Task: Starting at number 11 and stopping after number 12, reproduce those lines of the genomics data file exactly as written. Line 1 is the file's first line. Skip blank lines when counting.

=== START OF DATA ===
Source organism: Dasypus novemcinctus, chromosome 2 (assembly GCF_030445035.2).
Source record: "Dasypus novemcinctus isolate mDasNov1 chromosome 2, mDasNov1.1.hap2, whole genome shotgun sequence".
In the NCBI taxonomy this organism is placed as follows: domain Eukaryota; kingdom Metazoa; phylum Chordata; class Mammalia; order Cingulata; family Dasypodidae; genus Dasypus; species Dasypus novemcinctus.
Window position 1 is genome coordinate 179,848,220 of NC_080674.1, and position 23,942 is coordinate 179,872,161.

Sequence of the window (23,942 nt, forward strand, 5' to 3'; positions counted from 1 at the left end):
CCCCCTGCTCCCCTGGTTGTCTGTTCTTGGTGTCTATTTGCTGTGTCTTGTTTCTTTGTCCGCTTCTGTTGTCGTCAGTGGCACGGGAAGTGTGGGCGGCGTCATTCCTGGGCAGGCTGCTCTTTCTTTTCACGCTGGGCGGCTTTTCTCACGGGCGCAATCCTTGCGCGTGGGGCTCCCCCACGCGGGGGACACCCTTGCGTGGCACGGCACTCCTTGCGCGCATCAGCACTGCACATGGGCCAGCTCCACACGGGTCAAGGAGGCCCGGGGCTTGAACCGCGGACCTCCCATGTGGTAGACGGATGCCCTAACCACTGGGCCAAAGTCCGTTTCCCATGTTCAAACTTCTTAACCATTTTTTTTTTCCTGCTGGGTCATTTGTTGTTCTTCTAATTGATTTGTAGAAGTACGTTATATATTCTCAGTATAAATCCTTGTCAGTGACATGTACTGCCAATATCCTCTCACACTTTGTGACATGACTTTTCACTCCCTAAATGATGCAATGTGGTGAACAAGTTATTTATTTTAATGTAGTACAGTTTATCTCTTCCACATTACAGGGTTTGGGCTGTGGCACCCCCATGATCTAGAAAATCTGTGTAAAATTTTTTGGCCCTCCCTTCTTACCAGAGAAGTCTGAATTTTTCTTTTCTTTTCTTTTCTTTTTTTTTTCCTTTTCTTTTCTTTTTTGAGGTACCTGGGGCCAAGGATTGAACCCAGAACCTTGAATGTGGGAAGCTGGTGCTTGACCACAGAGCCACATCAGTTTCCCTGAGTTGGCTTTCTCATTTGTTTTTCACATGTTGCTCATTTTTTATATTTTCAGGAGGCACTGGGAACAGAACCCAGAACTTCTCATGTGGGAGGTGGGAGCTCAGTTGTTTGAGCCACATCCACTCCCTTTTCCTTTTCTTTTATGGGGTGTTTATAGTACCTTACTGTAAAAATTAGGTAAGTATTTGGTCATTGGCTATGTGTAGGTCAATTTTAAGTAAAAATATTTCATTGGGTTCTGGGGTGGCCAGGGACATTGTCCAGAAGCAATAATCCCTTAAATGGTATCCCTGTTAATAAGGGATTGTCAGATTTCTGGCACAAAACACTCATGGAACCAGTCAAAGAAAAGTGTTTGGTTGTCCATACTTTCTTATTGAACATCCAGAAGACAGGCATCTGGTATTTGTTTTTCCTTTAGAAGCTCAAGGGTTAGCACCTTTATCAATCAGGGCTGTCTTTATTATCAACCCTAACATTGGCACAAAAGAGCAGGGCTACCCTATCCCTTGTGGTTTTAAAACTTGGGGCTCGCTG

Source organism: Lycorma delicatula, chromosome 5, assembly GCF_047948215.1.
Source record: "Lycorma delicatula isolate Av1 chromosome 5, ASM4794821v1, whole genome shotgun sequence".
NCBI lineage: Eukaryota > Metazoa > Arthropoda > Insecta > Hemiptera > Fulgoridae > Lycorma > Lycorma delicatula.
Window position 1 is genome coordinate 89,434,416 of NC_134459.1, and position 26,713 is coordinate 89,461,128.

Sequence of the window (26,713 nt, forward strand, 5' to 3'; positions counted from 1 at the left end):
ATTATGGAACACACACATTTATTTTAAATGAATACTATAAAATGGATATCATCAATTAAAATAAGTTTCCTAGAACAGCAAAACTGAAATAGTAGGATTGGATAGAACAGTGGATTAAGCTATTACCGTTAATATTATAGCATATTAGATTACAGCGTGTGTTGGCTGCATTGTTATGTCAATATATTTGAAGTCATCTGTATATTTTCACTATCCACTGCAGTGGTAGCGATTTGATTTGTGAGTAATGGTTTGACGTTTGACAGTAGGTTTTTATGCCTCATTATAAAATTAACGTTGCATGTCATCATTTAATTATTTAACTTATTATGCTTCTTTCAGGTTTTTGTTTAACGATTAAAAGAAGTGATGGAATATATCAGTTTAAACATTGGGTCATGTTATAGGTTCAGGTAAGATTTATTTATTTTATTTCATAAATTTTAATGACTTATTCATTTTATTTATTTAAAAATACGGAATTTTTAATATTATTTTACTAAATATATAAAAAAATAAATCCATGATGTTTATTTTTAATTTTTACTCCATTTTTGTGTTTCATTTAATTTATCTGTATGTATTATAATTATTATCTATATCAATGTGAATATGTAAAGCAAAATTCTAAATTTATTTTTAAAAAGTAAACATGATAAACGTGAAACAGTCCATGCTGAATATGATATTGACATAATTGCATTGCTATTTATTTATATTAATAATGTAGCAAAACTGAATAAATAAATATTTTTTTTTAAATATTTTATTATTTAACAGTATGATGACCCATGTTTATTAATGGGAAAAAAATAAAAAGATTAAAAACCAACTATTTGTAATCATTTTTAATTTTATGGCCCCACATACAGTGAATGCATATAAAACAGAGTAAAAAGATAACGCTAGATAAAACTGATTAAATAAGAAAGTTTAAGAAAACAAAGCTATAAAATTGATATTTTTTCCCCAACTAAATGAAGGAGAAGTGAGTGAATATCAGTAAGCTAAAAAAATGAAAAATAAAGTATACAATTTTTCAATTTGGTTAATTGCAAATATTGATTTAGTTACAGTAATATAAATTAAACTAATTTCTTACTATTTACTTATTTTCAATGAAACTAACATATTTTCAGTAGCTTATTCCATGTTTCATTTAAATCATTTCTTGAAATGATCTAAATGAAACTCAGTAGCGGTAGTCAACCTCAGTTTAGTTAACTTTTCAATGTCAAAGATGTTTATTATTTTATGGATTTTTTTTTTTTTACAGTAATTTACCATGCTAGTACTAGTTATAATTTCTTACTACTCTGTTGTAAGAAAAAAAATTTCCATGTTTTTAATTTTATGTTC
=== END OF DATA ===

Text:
Sequence of the window (26,713 nt, forward strand, 5' to 3'; positions counted from 1 at the left end):
ATTATGGAACACACACATTTATTTTAAATGAATACTATAAAATGGATATCATCAATTAAAATAAGTTTCCTAGAACAGCAAAACTGAAATAGTAGGATTGGATAGAACAGTGGATTAAGCTATTACCGTTAATATTATAGCATATTAGATTACAGCGTGTGTTGGCTGCATTGTTATGTCAATATATTTGAAGTCATCTGTATATTTTCACTATCCACTGCAGTGGTAGCGATTTGATTTGTGAGTAATGGTTTGACGTTTGACAGTAGGTTTTTATGCCTCATTATAAAATTAACGTTGCATGTCATCATTTAATTATTTAACTTATTATGCTTCTTTCAGGTTTTTGTTTAACGATTAAAAGAAGTGATGGAATATATCAGTTTAAACATTGGGTCATGTTATAGGTTCAGGTAAGATTTATTTATTTTATTTCATAAATTTTAATGACTTATTCATTTTATTTATTTAAAAATACGGAATTTTTAATATTATTTTACTAAATATATAAAAAAATAAATCCATGATGTTTATTTTTAATTTTTACTCCATTTTTGTGTTTCATTTAATTTATCTGTATGTATTATAATTATTATCTATATCAATGTGAATATGTAAAGCAAAATTCTAAATTTATTTTTAAAAAGTAAACATGATAAACGTGAAACAGTCCATGCTGAATATGATATTGACATAATTGCATTGCTATTTATTTATATTAATAATGTAGCAAAACTGAATAAATAAATATTTTTTTTTAAATATTTTATTATTTAACAGTATGATGACCCATGTTTATTAATGGGAAAAAAATAAAAAGATTAAAAACCAACTATTTGTAATCATTTTTAATTTTATGGCCCCACATACAGTGAATGCATATAAAACAGAGTAAAAAGATAACGCTAGATAAAACTGATTAAATAAGAAAGTTTAAGAAAACAAAGCTATAAAATTGATATTTTTTCCCCAACTAAATGAAGGAGAAGTGAGTGAATATCAGTAAGCTAAAAAAATGAAAAATAAAGTATACAATTTTTCAATTTGGTTAATTGCAAATATTGATTTAGTTACAGTAATATAAATTAAACTAATTTCTTACTATTTACTTATTTTCAATGAAACTAACATATTTTCAGTAGCTTATTCCATGTTTCATTTAAATCATTTCTTGAAATGATCTAAATGAAACTCAGTAGCGGTAGTCAACCTCAGTTTAGTTAACTTTTCAATGTCAAAGATGTTTATTATTTTATGGATTTTTTTTTTTTTACAGTAATTTACCATGCTAGTACTAGTTATAATTTCTTACTACTCTGTTGTAAGAAAAAAAATTTCCATGTTTTTAATTTTATGTTC